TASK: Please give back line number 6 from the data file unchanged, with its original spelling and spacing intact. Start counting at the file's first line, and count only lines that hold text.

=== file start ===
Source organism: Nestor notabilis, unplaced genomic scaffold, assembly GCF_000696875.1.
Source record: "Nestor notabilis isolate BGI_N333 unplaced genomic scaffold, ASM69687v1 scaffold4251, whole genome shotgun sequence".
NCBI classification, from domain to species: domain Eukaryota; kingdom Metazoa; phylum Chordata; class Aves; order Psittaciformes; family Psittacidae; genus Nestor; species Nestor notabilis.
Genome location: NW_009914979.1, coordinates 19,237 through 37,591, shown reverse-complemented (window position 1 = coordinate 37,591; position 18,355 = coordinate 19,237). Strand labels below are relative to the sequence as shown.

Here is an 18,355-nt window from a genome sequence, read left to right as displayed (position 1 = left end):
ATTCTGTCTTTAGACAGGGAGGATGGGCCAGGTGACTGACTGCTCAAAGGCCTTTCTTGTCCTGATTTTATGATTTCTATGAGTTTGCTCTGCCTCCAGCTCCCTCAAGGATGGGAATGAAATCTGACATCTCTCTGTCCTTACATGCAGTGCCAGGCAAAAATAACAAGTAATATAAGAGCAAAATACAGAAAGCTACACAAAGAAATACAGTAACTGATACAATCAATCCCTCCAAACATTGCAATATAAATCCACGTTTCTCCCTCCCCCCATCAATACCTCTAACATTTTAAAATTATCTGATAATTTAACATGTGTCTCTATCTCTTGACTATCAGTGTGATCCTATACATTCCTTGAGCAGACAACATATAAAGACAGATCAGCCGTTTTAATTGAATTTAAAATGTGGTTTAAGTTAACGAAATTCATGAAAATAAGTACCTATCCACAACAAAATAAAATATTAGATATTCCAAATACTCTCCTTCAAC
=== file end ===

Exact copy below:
ATTCTGTCTTTAGACAGGGAGGATGGGCCAGGTGACTGACTGCTCAAAGGCCTTTCTTGTCCTGATTTTATGATTTCTATGAGTTTGCTCTGCCTCCAGCTCCCTCAAGGATGGGAATGAAATCTGACATCTCTCTGTCCTTACATGCAGTGCCAGGCAAAAATAACAAGTAATATAAGAGCAAAATACAGAAAGCTACACAAAGAAATACAGTAACTGATACAATCAATCCCTCCAAACATTGCAATATAAATCCACGTTTCTCCCTCCCCCCATCAATACCTCTAACATTTTAAAATTATCTGATAATTTAACATGTGTCTCTATCTCTTGACTATCAGTGTGATCCTATACATTCCTTGAGCAGACAACATATAAAGACAGATCAGCCGTTTTAATTGAATTTAAAATGTGGTTTAAGTTAACGAAATTCATGAAAATAAGTACCTATCCACAACAAAATAAAATATTAGATATTCCAAATACTCTCCTTCAAC